Preview: Marou – Dắk Lắk 70% (*****)

During the last edition of the Origin Chocolate event I had the enormous privilege of tasting the brand new bar created by Marou. It was so new they didn’t even have artwork for a new wrapper yet.

Samuel Maruta offered me a bar of this new origin as a sample for my blog. I simply can’t thank Samuel Maruta and Vincent Mourou enough for this opportunity!

Marou is a pretty special chocolate company. There are plenty of creative and adventurous chocolate makers around. Actually it is a lot of fun to follow the facebook and twitter acounts of many of them to discover the crazy situations these chocolatiers get themselves into while using old equipment or experimental techniques. But Samuel and Vincent take it just that extra step beyond. They decided to create the chocolate in the country where the cacao they use is grown. Vietnam!

So, we have two clever French guys having the best time they can have in an exotic country like Vietnam, pulling all sorts of stunts to get their hands on fine cacao and create chocolate with it. It does include riding and elephant and cruising around the countryside in a classic old school Citroen vehicle. But don’t be fooled, when it comes to the quality of chocolate they create, they are dead serious! Just like their fellow small-scale fine chocolate makers .

Marou Dak Lak  Marou Dak Lak

Even while this wasn’t a finished product yet, Marou always brings its bars in style. A shiny gold foil protects the bar, marked by a simple looking label. A hand written one that is! Stating the origin Dắk Lắk – situated in the central highlands of Vietnam, bordering Cambodia. Vincent and Samuel went great lengths to find that one farmer that could deliver them a high quality, aromatic cacao. The origin is pretty different from the others they used so far and during the Origin Event in Amsterdam they were looking for reactions from the audience on the flavor.

The chocolate itself is stunning like every other Marou bar. They always seem to squeeze the specific flavors from a region from the cacao beans, making every bar distinctly different from the next. The aroma coming from the freshly opened chocolate is overwhelming. The chocolate shines beautifully. The traditional Marou bar design means you get a thick, hefty 100 g bar, scored diagonally. It will break the way it sees fit, not in prefect a rectangular piece – as if to state Marou doesn’t follow any of the classic rules in chocolate making. And we should be thankful for it.

Marou Dak Lak  Marou Dak Lak

Bean: Trinitario
origin: Vietnam – Dắk Lắk Province
Maker: Marou, Faisseurs de Chocolat – Ho Chi Minh City, Vietnam
Price: Sample bar – 100 g

Marou Dak Lak
Color: A nice deep brown with red hue.

Aroma: Strong. Sweet and slightly spicy, tropical warm with a touch of tobacco in the back.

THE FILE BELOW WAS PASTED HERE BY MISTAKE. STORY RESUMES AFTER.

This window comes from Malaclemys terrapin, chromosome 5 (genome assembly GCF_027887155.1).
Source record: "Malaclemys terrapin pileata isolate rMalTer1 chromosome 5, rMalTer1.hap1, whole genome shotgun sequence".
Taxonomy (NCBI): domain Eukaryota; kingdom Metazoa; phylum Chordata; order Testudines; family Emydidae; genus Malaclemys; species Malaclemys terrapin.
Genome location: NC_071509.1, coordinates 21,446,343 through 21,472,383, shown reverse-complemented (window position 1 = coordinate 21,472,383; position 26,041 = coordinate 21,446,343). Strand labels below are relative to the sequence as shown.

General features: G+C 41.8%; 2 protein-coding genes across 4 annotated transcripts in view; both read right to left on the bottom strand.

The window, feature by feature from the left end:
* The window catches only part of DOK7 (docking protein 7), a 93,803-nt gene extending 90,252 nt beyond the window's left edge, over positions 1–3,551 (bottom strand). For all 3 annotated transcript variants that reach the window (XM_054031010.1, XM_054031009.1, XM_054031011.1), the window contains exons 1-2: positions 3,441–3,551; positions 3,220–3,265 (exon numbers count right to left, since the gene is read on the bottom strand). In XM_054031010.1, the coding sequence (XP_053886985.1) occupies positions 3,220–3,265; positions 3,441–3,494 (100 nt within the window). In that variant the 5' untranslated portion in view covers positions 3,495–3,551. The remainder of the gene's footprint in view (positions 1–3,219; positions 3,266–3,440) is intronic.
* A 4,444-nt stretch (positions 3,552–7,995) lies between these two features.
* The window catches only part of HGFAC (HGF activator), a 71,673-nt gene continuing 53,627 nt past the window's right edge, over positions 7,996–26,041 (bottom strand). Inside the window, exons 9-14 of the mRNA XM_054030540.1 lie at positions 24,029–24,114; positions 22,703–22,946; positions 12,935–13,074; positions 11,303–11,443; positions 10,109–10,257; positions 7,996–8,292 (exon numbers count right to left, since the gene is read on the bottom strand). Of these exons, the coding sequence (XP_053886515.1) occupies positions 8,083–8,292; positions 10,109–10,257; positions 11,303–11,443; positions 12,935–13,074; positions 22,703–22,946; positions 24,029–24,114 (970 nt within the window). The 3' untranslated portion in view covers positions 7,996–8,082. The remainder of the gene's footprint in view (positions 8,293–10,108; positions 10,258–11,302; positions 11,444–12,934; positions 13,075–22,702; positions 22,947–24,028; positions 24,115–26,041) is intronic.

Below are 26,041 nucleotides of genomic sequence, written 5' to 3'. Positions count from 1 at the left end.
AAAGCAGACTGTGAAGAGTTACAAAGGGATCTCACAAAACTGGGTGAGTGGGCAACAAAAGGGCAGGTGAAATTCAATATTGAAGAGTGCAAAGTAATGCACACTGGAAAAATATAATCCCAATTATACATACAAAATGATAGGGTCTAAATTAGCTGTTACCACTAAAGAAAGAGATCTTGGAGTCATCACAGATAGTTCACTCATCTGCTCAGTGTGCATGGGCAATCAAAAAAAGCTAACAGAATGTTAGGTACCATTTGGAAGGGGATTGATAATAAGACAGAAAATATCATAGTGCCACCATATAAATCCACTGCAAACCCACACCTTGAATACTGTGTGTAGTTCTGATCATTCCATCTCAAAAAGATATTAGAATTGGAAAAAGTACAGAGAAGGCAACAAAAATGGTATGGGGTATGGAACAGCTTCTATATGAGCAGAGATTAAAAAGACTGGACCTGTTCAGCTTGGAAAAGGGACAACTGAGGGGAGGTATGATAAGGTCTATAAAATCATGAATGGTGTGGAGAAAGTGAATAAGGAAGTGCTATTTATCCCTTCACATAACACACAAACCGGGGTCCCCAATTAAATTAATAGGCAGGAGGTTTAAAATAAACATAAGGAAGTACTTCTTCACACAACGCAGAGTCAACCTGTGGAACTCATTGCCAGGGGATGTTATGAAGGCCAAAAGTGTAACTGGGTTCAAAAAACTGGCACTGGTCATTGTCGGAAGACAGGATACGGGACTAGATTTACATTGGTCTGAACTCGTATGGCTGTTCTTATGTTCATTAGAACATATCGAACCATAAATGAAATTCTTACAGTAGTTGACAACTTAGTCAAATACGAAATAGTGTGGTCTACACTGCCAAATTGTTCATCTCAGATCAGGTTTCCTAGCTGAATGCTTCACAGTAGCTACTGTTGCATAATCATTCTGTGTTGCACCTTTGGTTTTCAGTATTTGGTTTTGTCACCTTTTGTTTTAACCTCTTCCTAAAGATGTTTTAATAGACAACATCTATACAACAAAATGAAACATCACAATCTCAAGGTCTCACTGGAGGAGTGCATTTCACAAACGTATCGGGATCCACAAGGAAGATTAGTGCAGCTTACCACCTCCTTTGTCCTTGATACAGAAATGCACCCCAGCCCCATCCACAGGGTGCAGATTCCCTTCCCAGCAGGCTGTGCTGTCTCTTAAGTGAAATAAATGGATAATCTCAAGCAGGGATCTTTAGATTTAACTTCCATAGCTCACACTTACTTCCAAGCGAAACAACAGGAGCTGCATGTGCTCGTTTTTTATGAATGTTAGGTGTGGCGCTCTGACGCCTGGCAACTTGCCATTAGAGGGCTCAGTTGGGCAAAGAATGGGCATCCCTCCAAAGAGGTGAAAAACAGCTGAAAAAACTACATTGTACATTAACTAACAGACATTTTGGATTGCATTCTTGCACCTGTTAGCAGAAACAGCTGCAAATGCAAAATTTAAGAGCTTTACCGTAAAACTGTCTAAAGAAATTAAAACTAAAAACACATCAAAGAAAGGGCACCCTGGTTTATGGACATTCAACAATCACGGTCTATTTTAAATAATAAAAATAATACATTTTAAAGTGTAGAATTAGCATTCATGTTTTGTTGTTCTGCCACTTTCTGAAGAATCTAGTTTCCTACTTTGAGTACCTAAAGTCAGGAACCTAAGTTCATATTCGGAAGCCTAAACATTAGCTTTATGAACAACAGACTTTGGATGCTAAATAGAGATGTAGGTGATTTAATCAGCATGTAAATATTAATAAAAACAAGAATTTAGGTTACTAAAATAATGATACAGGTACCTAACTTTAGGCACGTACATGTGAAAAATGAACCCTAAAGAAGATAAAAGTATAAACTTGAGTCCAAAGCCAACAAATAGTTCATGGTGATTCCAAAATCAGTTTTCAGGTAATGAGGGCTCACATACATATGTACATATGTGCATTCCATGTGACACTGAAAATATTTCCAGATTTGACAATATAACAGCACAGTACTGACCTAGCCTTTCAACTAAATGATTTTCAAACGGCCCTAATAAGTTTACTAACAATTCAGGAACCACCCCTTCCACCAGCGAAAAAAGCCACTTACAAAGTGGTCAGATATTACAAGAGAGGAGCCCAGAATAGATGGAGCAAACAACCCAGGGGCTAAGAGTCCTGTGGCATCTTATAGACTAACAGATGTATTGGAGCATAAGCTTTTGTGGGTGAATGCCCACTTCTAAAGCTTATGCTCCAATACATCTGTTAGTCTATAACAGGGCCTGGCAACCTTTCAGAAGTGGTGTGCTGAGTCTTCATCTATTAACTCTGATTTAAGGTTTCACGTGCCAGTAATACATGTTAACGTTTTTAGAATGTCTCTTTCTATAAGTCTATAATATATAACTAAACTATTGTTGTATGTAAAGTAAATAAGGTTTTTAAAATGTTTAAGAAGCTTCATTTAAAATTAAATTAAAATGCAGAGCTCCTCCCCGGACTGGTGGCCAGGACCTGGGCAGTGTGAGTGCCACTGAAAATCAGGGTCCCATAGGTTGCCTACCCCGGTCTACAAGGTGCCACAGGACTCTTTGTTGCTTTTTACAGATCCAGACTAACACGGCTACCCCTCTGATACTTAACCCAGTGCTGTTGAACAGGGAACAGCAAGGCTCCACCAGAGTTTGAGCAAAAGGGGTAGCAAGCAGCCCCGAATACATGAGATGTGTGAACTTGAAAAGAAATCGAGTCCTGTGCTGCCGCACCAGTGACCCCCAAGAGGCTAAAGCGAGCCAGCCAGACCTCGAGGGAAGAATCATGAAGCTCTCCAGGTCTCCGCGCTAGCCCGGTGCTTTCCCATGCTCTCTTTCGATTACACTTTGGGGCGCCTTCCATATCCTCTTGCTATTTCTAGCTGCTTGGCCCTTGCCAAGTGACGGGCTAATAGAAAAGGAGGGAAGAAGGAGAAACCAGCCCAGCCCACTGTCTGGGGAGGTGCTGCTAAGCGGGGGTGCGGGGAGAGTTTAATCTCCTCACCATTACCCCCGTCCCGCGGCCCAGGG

Taste: Semi quick starting with roasted bread followed by a strong brown sugar aroma. Gently turning over to liquorice with small twinkles of acidity and bitterness popping up to keep the aroma interesting and ever-changing. Did I just detect anise for a second? A deep and very satisfying chocolate flavor comes forth next. Near the end of the melt gentle wood aromas give body to the entire experience without overpowering the palate. The aftertaste follows the main aroma of the Dắk Lắk bar, slowly turning to volatile cacao, wood and faint spice aromas. The aftertaste keeps rolling and rolling in your mouth for an exceptional long time. The melt of the chocolate is great for such a thick bar, even as it is a bit dryer in appearance than French style chocolate. Unlike the other Marou chocolates I’ve tried so far, this bar doesn’t feature the nice, abundant spice tones and isn’t fruity at all, yet it delivers such an amazing warm and gratifying chocolate flavor, I would call it the ultimate comfort food on a dark, rainy day! It will be taking your mind miles and miles away to a warm and exotic Vietnam. 5 stars!

So in a nutshell, Samuel and Vincent, it would be a crime not to take this bar to the shops! That’s a bar of pure gold you gave me!

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Event: My first tasting session – an introduction to the world of bean to bar chocolate

Question: How does one win over the heart of unknowing people for the cause of fine chocolate. Ideally you lure them into a room, close the door and surprise them with the pure class of the chocolates you make them taste.

Now, as the luring and forcing may seem a bit drastic, I decided to ask people politely if they would care for a real-life experience in the world of fine chocolate. About 15 people couldn’t resist my sweet voice and seductive words…

So how did things work out? After all, these people knew nothing about origin chocolate.

This was the line up for the evening. Seven first class bars, covering a wide range of tastes and regions. A perfect way to let people experience the amazing difference in taste from bar to bar, from region to region, from Trinitatrio over Forastero to Criollo and back.

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 Original Beans – Piura Porcelana – 75%: This light, yet extremely tasteful bar opened quiet a bit of eyes around the table. As a first touch of fine chocolate, it immediately won the heart of most around the table. The roasted start and sweet yellow fruits were clearly discovered and for the first time my guests noticed the formidable length of the aftertaste of a quality bar.

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Pacari – Raw – 70%: Totally different from the first bar, yet its floral/green aroma’s didn’t convince everyone. Still I was happy people were able to appreciate the entire different nature of this chocolate compared to the Original Beans’ bar.

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Rózsavölgyi Csokoladé – Madagascar – 72%: Turning to Africa, my guests noticed the sweet sour touches in this balanced, yet powerful bar. It did get noticed by several people for its fruity and fresh taste. Suddenly some couldn’t decide which was the best so far.